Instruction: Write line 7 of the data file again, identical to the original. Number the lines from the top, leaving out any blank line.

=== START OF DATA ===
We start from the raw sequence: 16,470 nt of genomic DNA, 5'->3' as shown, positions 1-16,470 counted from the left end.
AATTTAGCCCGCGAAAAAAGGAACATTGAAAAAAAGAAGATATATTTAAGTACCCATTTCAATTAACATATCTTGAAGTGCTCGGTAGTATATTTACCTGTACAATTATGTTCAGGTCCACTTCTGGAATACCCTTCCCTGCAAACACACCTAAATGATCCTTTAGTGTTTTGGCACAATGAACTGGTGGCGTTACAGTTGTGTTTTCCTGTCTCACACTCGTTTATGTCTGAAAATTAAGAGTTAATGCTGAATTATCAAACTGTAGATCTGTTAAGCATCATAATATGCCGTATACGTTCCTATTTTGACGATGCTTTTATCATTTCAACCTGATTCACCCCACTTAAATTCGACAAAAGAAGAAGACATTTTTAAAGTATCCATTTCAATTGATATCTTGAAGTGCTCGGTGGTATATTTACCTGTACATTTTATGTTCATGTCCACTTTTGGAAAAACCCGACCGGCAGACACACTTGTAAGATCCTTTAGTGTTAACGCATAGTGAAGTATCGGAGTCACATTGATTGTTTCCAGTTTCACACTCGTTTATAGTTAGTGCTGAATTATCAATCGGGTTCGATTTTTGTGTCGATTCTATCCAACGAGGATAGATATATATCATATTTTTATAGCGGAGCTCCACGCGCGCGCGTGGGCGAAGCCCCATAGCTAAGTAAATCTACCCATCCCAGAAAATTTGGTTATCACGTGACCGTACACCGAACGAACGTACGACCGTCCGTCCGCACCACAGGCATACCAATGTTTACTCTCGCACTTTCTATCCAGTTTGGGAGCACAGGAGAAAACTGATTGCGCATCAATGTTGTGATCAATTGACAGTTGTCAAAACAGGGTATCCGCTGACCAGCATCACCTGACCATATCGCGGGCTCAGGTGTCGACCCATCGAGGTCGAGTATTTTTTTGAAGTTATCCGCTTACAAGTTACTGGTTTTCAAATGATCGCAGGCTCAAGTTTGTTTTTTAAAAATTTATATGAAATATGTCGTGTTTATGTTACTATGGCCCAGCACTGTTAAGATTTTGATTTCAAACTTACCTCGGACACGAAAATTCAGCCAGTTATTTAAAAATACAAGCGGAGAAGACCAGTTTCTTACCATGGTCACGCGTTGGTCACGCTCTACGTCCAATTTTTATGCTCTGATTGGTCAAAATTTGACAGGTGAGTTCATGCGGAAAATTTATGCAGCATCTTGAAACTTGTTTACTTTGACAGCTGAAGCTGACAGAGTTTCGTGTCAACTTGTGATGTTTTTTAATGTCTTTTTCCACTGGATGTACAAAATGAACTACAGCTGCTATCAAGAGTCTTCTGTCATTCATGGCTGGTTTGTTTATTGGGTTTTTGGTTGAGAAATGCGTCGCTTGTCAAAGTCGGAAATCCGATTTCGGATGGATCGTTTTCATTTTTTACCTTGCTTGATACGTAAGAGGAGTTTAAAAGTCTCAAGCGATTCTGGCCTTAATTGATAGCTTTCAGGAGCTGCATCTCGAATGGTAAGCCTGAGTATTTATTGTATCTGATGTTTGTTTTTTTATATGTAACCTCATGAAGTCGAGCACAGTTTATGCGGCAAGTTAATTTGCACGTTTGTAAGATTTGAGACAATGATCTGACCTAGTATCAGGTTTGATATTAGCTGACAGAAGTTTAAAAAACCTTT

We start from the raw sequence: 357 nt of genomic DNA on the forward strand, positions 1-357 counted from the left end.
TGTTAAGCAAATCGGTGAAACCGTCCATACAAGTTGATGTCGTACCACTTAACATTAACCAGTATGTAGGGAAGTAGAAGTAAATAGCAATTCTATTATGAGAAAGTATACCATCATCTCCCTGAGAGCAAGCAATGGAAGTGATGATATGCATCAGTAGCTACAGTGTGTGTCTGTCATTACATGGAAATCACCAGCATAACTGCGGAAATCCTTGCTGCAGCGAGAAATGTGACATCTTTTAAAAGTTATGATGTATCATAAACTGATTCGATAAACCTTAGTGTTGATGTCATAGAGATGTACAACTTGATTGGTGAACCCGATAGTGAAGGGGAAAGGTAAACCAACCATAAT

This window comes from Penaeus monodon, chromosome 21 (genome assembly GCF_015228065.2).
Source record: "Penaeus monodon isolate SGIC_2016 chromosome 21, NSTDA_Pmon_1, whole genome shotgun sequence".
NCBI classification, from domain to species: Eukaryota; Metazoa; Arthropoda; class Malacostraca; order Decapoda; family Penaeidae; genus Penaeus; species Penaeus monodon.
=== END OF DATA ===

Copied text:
NCBI classification, from domain to species: Eukaryota; Metazoa; Arthropoda; class Malacostraca; order Decapoda; family Penaeidae; genus Penaeus; species Penaeus monodon.